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Analyst: RFID Adoption Still Lacks Business Case
Mike Witty, analyst with research firm Manufacturing Insights, argues in this guest contribution that despite the price improvements and standards developments of 2005, the leading impediment to accelerated RFID adoption still exists: lacking business case.
Dec 05, 2005—This article was originally published by RFID Update.
December 5, 2005—While RFID did not live up to the hype in 2005, there were many positive steps taken and the barriers to adoption are slowly being broken down. Earlier this year, vendor announcements on the availability of Gen2 product created a buzz in the market and raised expectations for an increase in adoption. Over the past couple of months, vendor announcements on reduced pricing for RFID tags created a new buzz in the market and again raised expectations that adoption would accelerate.
Looking ahead however, Manufacturing Insights believes that adoption will not accelerate in the short term. The market will continue to grow as a new wave of manufacturers comply with existing retailer mandates, but because of the pilot environment that persists in the market, adoption will continue at a slower pace than many RFID advocates hope. The simple fact is that most manufacturers are continuing to take a slap-and-ship approach to meeting RFID tagging mandates.
With the current pilot environment, most manufacturers don't have plans to either increase the number of items they are tagging or install new interrogators at additional facilities. Gen2 product still requires a great deal of testing and even if tag prices dropped to the often discussed five-cent mark, RFID would still represent a cost as opposed to a benefit for most companies. Additionally, most companies don't have plans to integrate their software applications in order to process RFID data.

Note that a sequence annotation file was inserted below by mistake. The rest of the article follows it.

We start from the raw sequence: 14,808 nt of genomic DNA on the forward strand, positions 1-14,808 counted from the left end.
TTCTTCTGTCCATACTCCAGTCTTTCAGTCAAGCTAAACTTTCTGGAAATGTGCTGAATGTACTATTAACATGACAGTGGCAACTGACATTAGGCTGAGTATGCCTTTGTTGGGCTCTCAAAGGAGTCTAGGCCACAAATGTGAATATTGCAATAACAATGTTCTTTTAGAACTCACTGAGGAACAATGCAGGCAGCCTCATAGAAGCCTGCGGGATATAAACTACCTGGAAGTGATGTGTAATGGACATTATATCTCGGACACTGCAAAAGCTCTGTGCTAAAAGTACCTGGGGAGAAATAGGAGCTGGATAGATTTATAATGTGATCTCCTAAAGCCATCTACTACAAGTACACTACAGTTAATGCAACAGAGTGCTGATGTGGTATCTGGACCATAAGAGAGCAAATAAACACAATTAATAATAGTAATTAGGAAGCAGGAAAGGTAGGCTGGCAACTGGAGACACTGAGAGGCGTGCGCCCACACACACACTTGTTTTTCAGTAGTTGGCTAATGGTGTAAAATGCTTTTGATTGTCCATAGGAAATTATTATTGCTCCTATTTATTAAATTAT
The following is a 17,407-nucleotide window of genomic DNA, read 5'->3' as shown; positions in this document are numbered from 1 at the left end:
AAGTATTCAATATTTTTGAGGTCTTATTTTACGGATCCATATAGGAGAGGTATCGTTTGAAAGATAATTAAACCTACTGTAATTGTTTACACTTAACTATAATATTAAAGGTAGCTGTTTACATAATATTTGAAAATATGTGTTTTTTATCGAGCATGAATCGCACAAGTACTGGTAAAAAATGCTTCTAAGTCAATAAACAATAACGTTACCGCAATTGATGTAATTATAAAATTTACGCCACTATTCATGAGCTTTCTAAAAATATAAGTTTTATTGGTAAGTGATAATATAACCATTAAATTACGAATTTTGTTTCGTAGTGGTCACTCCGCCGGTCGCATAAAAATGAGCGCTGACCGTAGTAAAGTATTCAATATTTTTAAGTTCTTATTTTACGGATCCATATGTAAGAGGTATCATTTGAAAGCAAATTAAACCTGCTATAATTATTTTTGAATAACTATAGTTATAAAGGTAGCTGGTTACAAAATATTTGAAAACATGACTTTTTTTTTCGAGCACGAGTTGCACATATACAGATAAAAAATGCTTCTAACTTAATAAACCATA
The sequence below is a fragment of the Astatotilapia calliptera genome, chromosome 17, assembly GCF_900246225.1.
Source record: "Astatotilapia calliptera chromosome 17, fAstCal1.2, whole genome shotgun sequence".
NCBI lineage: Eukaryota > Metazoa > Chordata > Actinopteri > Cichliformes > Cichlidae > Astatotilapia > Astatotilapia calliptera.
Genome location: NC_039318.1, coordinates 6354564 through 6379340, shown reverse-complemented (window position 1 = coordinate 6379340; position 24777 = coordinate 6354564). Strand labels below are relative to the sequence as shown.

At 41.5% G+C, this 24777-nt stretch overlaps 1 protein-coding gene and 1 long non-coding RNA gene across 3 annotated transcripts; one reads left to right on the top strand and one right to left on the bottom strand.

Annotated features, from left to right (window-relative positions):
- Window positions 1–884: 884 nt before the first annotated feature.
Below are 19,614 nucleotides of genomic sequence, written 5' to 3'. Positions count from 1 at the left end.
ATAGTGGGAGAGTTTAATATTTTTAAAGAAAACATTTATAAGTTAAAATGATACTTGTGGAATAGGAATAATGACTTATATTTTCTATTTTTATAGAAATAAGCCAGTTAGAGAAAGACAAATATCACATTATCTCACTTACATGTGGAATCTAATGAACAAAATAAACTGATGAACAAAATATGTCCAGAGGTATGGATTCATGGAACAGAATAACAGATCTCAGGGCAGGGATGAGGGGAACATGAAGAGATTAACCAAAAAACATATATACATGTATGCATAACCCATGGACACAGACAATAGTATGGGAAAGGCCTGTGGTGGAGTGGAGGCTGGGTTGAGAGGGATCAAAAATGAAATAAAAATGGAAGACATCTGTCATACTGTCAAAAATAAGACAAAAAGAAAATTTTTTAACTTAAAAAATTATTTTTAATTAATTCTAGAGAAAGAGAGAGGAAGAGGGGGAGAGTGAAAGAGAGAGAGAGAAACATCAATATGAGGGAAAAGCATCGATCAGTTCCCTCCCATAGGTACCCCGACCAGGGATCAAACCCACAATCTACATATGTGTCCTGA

Manufacturing Insights believes that for adoption to accelerate, additional retailers must introduce RFID initiatives and that both retailers and manufacturing companies alike must look beyond the cost of compliance. Rather than focus on pilot projects to meet mandates, both parties must refocus on the value of end-to-end supply chain visibility and on turning RFID data into actionable information. During the coming year, standards will continue to evolve, technologies will continue to mature, and costs will continue to come down. Toward the end of the year, some early adopters may even start placing large orders for tags, which will again create a buzz in the market. But until retailers and manufacturers figure out how to use RFID to change their collaborative business practices and also figure out how to align the risks and rewards of an RFID initiative across the entire value chain, adoption won't take off.
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